Football. Coronavirus. Social injustice. This fall, the trend of “a new normal” continues on for so many of our students. For junior running back Ty Boles and sophomore wide receiver Titus Gardner, this could not be more true. The football team has made many changes in the way they practice, communicate and learn from one another.
The team was at a high in the spring before being sent home and separated for some six months. While there have been strict protocols put in place for the athletes to social distance and wear masks in the locker room, the biggest change has been in the conversations between the players and coaches.
In June, the team began having Zoom calls where they were able to openly discuss the social injustice and implicit bias in the U.S. with everybody truthfully sharing how they were feeling.
“I feel like that really brought us back together and when we got back, we were all in one accord and all had the same mission and felt closer to each other,” Boles said.
The team has also been having discussion forums on the first Wednesday of each month where they were able to dive into other deeply important topics and have honest conversations about world issues. These forums were first only for the upperclassmen but have recently been opened up to the newer players.
The squad has been holding practices despite the cancellation of their season. These practices have allowed the team time to coach things on the field that would normally be overlooked and seen as minor errors. In addition to this meticulous and tedious training, Samford coaches have been able to spend more time with the team outside of Seibert Stadium — time that would have normally been devoted to football and nothing else.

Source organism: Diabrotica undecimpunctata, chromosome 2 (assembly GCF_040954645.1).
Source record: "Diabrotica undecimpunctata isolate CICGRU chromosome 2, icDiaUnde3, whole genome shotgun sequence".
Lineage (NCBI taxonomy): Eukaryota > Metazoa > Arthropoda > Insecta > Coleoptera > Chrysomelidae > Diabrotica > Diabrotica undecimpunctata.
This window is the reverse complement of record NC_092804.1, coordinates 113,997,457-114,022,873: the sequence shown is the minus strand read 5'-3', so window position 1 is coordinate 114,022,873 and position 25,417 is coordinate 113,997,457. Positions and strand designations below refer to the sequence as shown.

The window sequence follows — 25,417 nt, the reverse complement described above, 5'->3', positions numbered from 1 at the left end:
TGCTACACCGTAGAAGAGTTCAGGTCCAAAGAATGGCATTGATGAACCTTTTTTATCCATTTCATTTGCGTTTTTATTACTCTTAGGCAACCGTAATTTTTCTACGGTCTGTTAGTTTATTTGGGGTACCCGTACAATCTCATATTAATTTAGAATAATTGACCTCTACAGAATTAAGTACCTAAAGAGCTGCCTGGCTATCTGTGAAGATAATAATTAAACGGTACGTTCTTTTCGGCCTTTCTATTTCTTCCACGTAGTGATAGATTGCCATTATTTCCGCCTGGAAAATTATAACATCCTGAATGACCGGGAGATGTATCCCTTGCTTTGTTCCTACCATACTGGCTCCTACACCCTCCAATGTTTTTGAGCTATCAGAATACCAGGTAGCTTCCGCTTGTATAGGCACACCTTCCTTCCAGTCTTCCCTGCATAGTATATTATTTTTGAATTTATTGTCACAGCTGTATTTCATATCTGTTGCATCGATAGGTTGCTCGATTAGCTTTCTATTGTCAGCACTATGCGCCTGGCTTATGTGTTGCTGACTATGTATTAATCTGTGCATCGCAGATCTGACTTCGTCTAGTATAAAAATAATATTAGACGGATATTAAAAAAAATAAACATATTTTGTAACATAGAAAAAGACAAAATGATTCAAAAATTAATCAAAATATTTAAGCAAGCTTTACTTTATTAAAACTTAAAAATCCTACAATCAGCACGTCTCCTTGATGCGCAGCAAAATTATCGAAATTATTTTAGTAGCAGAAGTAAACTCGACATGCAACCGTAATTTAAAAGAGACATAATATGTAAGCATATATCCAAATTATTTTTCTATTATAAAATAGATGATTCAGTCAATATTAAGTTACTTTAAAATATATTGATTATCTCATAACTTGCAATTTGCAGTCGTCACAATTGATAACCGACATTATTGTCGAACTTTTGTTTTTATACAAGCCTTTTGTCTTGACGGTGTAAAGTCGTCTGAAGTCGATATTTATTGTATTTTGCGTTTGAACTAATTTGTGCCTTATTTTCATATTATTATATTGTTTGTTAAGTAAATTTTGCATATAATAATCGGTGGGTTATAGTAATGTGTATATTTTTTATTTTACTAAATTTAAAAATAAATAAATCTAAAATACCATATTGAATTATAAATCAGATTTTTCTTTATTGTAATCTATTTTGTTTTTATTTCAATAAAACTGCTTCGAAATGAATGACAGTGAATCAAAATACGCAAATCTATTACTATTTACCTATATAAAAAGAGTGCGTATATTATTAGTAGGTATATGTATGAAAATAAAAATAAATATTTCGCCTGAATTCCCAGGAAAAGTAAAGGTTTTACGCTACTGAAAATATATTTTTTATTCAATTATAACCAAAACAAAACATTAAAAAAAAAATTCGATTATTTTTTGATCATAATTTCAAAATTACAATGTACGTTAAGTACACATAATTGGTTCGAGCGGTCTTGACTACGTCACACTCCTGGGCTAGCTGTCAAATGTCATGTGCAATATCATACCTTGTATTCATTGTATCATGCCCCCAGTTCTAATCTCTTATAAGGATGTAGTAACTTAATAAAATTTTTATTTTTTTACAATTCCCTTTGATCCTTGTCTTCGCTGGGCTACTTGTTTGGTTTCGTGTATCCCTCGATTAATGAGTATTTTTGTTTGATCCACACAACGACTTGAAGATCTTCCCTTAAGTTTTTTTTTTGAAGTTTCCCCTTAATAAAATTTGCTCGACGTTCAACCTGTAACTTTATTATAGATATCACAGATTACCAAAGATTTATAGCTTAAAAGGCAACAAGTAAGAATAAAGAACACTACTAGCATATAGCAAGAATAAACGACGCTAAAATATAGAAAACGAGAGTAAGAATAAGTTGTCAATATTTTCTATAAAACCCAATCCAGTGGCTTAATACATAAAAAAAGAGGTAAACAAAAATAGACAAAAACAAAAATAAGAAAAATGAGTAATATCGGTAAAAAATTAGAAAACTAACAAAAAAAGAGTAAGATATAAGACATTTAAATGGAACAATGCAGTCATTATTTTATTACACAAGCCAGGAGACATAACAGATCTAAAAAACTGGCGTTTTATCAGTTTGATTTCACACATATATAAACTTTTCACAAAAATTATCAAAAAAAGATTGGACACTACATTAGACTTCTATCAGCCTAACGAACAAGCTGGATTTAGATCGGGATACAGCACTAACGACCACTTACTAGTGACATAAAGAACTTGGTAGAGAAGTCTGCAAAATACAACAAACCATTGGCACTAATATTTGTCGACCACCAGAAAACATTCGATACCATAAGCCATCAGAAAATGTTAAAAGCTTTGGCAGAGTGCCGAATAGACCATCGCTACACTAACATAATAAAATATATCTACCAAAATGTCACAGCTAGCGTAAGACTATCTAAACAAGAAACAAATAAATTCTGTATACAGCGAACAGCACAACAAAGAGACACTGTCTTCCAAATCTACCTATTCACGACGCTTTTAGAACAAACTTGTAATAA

“We are actually spending time with our coaches not just talking about football, but talking about real life things,” Gardner said. “It’s given us more time to talk about what we are struggling with outside from football so this is a really good period to slow down, get closer with our coaches and get back to the basics.”
The comradeship doesn’t stop there. Boles expressed that the fun they have in the locker room is what makes playing the intense, stressful sport so worth it.
“Laughing. joking, dancing, singing in there. At the end of the day, having fun and being brothers is my favorite part of football,” Boles said.
Gardner agreed that without this family, it would not be worth it. He added how much he has grown as a person just learning about competition, responsibility, punctuality and integrity by observing those around him and pushing himself to be his best.
The team is making the best of this season, demonstrating the hard work and determination of every person involved in the process.